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Digitized 78s


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Does anyone know of any good sources of digitized 78s? So far I'm aware of the following two;

 

http://www.archive.org/details/78rpm

 

and...

 

http://ade42.blogspot.com/

 

The later link is extremely good as the guy who does the digitizing appears to use minimal re-mastering techniques;

 

"My goal is to not use much "Digital Jiggery Pokery" as some other blog sites use. the real reason I started the blog was that I was appalled at some of the transfers that other people do,

You know the Jaggies when too much declicking has been used leaving "Holes" and the widespread use of so called Noise Reduction which destroys much of the musical timbe of the recording as it was meant to fix. As I've been doing this work for many years and professionally too I thought it was about time people had Quality Rips."

 

I'm not talking about 78rpm recordings that are now available on CD. What I'm looking for are original 78 needle-drops.

 

--

djp

 

Intel iMac + Beresford TC-7510 + Little Dot MK III + beyerdynamics DT 231 = Computer audiophile quality on the cheap! --- Samsung Q1 + M-Audio Transit + Sennheiser PX 100 = Computer audiophile quality on the go!

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Google 'Radio Dismuke' it's good stuff and will give you some pointers.

 

I find the best results are obtained by digitizing your own 78's but you have to learn how to play them properly first, and it's not like vinyl. 'Expert Pickups' are a world authority on this topic.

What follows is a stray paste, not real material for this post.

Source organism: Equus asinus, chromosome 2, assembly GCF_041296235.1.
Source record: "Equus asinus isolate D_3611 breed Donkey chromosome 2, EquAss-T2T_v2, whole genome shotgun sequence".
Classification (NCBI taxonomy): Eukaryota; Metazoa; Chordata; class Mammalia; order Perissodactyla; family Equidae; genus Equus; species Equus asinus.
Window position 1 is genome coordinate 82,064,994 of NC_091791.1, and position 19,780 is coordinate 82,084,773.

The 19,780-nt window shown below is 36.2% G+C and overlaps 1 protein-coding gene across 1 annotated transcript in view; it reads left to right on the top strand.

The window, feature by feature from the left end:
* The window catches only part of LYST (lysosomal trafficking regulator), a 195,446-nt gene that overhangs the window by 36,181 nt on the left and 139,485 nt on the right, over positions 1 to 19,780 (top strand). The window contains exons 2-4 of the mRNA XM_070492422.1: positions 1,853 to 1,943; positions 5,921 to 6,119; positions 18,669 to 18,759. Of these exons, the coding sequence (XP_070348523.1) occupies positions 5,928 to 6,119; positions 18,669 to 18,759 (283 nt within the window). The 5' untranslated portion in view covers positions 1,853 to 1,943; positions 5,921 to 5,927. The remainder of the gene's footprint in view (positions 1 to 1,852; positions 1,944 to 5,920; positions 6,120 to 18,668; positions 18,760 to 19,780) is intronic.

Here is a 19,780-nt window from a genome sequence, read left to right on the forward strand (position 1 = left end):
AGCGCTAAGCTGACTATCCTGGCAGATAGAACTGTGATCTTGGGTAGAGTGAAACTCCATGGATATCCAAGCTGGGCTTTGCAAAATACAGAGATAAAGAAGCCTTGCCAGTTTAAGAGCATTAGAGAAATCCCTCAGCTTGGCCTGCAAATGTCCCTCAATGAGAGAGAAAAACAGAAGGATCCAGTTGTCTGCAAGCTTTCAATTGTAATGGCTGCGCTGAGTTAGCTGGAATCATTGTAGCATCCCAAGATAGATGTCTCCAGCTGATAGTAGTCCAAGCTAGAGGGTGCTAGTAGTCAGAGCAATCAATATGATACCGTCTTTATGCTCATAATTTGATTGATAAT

JCBrum.

 

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Thanks JCBrum, a fantastic link! Probably all I'll need. :)

 

--

djp

 

Intel iMac + Beresford TC-7510 + Little Dot MK III + beyerdynamics DT 231 = Computer audiophile quality on the cheap! --- Samsung Q1 + M-Audio Transit + Sennheiser PX 100 = Computer audiophile quality on the go!

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Just in case anyone needs to know how to play 78's, there are a couple of things which are ABSOLUTELY ESSENTIAL.

 

1. You CANNOT use a conventional RIAA phono stage. It would distort the frequency response irrecoverably. It's better to use a plain microphone pre-amp and some EQ from a digital equalizer. Follow your ears when using the EQ.

 

2. You MUST have a correctly sized and shaped 78 stylus (perhaps several sizes will be necessary). A stereo cartridge is fine, better I think than mono for transcription purposes.

 

Strangely a 78 turntable is not really necessary as the speed can be altered digitally. Audacity can do this trick. Make a 'flat' recording at 33 or 45 and then apply your eq when you replay at 78 rate.

 

Just in case it helps anyone. cheers JC.

 

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